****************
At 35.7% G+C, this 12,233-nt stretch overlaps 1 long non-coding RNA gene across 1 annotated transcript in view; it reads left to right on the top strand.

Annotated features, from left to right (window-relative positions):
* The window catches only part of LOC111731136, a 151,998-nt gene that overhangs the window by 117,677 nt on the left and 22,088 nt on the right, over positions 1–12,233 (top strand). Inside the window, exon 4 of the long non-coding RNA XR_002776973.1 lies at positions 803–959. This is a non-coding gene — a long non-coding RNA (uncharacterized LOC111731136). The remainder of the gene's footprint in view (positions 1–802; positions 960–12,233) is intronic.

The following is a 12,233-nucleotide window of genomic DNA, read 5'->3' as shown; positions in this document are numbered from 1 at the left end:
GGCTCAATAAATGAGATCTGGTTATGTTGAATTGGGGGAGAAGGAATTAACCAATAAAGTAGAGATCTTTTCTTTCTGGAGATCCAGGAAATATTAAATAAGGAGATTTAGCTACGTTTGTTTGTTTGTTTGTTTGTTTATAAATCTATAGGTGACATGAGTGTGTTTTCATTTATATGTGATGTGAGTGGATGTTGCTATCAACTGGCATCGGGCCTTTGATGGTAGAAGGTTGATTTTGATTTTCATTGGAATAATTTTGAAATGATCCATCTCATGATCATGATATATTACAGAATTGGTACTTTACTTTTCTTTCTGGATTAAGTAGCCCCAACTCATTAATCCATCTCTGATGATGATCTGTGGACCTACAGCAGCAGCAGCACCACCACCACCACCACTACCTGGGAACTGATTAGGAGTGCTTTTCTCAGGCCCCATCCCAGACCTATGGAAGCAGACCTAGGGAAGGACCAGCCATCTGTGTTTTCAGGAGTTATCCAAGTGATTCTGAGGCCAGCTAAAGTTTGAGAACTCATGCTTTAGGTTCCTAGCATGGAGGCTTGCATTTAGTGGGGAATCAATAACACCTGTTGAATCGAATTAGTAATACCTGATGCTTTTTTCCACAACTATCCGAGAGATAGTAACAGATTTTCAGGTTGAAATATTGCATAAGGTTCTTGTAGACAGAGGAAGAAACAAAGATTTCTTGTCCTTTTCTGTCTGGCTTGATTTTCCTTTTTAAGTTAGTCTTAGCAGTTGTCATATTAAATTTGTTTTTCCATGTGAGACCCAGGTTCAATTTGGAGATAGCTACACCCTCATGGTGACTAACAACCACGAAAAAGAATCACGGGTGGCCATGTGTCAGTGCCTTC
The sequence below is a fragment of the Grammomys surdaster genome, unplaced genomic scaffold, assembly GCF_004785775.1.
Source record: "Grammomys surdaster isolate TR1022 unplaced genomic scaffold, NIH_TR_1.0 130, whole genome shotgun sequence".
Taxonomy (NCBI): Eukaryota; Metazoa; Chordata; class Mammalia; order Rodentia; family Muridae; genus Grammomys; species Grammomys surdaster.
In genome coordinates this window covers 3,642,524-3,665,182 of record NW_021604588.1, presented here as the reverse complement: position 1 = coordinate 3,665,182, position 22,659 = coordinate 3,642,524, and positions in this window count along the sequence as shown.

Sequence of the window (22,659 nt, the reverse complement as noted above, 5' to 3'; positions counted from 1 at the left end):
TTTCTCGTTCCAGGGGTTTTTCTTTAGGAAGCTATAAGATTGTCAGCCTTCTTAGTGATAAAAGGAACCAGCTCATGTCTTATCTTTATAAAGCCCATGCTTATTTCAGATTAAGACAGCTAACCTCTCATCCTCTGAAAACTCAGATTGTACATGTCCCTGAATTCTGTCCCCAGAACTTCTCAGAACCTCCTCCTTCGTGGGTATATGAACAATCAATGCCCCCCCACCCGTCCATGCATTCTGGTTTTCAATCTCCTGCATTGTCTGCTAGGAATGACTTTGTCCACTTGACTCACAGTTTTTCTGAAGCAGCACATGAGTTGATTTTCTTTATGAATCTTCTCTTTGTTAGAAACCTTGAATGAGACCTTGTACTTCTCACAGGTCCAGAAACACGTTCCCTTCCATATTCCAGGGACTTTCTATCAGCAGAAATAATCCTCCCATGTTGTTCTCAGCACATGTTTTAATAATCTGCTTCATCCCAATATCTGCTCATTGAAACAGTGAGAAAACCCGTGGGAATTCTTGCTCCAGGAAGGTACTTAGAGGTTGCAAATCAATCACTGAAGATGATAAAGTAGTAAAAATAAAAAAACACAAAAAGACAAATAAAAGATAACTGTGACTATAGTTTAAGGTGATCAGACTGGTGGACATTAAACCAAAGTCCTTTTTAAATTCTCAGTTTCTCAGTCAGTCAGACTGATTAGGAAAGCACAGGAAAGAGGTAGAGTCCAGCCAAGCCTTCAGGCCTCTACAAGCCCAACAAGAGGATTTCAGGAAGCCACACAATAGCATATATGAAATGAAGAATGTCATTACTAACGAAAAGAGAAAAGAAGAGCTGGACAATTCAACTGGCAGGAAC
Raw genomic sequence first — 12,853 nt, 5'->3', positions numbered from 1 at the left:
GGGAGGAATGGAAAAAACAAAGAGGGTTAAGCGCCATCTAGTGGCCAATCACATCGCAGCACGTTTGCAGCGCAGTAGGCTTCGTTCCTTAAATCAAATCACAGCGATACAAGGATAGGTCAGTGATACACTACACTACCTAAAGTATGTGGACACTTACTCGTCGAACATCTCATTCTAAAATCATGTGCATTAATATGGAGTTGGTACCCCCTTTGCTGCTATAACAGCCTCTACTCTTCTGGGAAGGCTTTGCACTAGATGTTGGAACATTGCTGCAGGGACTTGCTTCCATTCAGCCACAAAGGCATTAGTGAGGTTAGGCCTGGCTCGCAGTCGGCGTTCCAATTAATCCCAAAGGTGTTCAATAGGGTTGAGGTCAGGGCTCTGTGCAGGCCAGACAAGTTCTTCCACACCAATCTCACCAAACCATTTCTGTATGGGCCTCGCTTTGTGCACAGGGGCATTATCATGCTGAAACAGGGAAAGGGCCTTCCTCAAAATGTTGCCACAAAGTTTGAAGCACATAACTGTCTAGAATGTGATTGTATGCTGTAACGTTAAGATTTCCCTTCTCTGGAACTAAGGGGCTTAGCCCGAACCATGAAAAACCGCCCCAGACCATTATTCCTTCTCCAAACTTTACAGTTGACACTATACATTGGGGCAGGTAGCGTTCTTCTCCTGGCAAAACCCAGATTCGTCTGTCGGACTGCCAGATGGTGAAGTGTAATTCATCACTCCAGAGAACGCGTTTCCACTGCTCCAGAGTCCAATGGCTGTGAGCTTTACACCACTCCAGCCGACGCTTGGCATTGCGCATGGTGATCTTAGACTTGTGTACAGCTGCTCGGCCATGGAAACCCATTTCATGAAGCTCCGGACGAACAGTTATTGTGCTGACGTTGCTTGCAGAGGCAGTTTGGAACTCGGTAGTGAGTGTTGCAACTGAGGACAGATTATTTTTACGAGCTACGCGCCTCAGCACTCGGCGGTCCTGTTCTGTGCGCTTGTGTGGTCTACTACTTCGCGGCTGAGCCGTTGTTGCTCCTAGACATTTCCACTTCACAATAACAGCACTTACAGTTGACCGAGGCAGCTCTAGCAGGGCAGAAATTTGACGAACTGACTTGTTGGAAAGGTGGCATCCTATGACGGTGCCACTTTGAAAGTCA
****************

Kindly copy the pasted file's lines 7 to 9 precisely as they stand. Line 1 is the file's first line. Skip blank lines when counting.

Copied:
Source record: "Grammomys surdaster isolate TR1022 unplaced genomic scaffold, NIH_TR_1.0 130, whole genome shotgun sequence".
Taxonomy (NCBI): Eukaryota; Metazoa; Chordata; class Mammalia; order Rodentia; family Muridae; genus Grammomys; species Grammomys surdaster.
In genome coordinates this window covers 3,642,524-3,665,182 of record NW_021604588.1, presented here as the reverse complement: position 1 = coordinate 3,665,182, position 22,659 = coordinate 3,642,524, and positions in this window count along the sequence as shown.